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Recently I’ve come across several different programs on Github that are licensed under one of the Creative Commons noncommercial licenses and even after reading several articles on Wikipedia and Creative Commons Wiki and several threads here on Stack Exchange I still don’t fully understand what I can’t or cannot do with such a software.

I’ll start with a hypothetical scenario. Assume a text editor licensed under one of noncommercial CC licenses. Am I allowed by its license to

  • use such editor to do commercial work as an employee of for profit organization (e. g. create commercial software artifacts)?
  • use such editor at home to create a work with explicit intent to sell such work (e. g. write short story and try to sell it to newspapers/magazines)?
  • use such editor at home to create a work, that might be exchangeable for monetary compensation in the future (e. g. write a short story for the fun of it with no intention of selling it now but keeping the doors open for commercial possibilities in the future)?

Does the answer to any of the preceding questions change with generative art software? To make it more concrete and specific I have found a name generating software licensed under CC-BY-NC that takes a list of name as input and produce list of similar sounding names as output. If I use my own lists of names as input, can I use outputted names in the use cases mentioned above?

Based on the reading I've done so far, I'd guess that all aforementioned uses are allowed by the license but I'm not really sure about that.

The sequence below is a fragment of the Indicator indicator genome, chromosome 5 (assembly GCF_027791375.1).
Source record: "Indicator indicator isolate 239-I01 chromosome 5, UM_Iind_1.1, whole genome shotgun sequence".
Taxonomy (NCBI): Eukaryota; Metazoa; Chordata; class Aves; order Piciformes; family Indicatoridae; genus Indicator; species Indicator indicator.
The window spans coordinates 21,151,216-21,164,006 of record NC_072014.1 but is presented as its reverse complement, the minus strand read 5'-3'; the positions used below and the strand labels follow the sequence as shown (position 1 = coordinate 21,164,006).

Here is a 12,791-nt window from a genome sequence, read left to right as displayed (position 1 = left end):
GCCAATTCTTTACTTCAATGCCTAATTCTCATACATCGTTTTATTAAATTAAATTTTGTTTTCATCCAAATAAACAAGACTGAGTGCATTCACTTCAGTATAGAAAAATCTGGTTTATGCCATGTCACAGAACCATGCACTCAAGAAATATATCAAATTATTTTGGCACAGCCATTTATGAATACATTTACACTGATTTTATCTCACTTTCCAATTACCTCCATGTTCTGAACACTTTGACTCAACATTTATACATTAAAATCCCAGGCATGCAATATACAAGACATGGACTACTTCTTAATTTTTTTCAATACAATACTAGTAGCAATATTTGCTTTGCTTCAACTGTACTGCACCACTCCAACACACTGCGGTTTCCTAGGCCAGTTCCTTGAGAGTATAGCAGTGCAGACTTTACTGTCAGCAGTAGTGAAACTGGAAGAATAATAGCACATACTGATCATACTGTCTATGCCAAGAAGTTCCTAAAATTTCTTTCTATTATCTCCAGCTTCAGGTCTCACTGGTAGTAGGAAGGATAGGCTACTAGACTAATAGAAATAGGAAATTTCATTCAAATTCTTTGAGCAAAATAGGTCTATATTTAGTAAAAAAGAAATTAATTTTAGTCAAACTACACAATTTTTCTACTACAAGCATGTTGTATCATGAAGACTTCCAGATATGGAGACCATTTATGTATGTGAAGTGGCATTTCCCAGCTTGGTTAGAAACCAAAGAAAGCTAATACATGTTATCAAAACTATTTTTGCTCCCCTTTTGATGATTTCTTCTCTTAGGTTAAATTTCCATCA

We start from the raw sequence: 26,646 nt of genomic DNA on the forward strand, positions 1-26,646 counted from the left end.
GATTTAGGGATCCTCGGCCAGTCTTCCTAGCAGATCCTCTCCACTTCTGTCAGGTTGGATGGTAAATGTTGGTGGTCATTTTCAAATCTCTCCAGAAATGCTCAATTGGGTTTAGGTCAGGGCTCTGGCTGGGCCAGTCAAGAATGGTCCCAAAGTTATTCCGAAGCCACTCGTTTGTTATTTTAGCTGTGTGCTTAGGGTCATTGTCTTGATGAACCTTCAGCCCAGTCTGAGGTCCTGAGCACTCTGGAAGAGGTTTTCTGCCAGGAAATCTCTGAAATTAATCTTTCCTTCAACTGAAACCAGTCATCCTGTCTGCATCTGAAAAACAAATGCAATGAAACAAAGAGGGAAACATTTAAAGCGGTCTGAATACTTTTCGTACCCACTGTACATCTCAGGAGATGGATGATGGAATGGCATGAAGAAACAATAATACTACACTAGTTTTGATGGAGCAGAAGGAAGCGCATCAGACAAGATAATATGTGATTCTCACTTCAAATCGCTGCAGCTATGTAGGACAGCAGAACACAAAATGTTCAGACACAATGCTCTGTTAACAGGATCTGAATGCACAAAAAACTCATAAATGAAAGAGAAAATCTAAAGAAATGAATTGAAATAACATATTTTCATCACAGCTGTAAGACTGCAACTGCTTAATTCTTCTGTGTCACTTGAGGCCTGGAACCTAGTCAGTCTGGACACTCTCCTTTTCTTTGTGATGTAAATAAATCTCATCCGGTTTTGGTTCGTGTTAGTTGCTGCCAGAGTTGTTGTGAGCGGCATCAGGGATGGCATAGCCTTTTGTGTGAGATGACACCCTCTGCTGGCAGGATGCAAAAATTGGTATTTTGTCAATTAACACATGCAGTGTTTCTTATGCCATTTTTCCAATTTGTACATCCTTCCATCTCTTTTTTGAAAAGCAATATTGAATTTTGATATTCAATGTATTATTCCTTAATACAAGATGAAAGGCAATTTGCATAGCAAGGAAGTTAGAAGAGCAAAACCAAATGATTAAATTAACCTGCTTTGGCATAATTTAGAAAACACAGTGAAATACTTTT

As a side note, I’m aware of the fact that practice of licensing a source code under one of Creative Commons license is discouraged but irregardless I have to respect the license chosen by the copyright holder. I’m also aware of the fact, that noncommercial licenses are not considered free and as such are probably off-topic here but I’ve read several historical threads discussing this very subject on this site so I hope it’s OK to ask.

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You are not alone in finding the NonCommercial CC variants confusing. It is really difficult to define what NonCommercial is supposed to mean, and it's quite likely that the copyright holder had a different opinion about this than you.

Let's look at the NonCommercial definition in the CC-BY-NC 4.0 license:

NonCommercial means not primarily intended for or directed towards commercial advantage or monetary compensation.
For purposes of this Public License, the exchange of the Licensed Material for other material subject to Copyright and Similar Rights by digital file-sharing or similar means is NonCommercial provided there is no payment of monetary compensation in connection with the exchange.

I've de-emphasized the second part of the definition because it relates to file-sharing which is not relevant here.

Let's see how this definition squares against your scenarios.

  1. Am I allowed by its license to use such editor to do commercial work as an employee of for profit organization (e. g. create commercial software artifacts)?

    It sounds like the purpose of that use would be directed towards commercial advantage. Thus, it likely isn't NonCommercial.

  2. Am I allowed by its license to use such editor at home to create a work with explicit intent to sell such work (e. g. write short story and try to sell it to newspapers/magazines)?

    It sounds like the purpose of that use would be directed towards commercial advantage. Thus, it likely isn't NonCommercial.

  3. Am I allowed by its license to use such editor at home to create a work, that might be exchangeable for monetary compensation in the future (e. g. write a short story for the fun of it with no intention of selling it now but keeping the doors open for commercial possibilities in the future)?

    It does not sound like the use of the software is made with the intention of commercial advantage, at least at the time of the use. Thus, the described activity might fall within the NonCommercial definition.

But it's important to understand for which grants of rights under the Creative Commons license the NonCommercial aspect would even be relevant.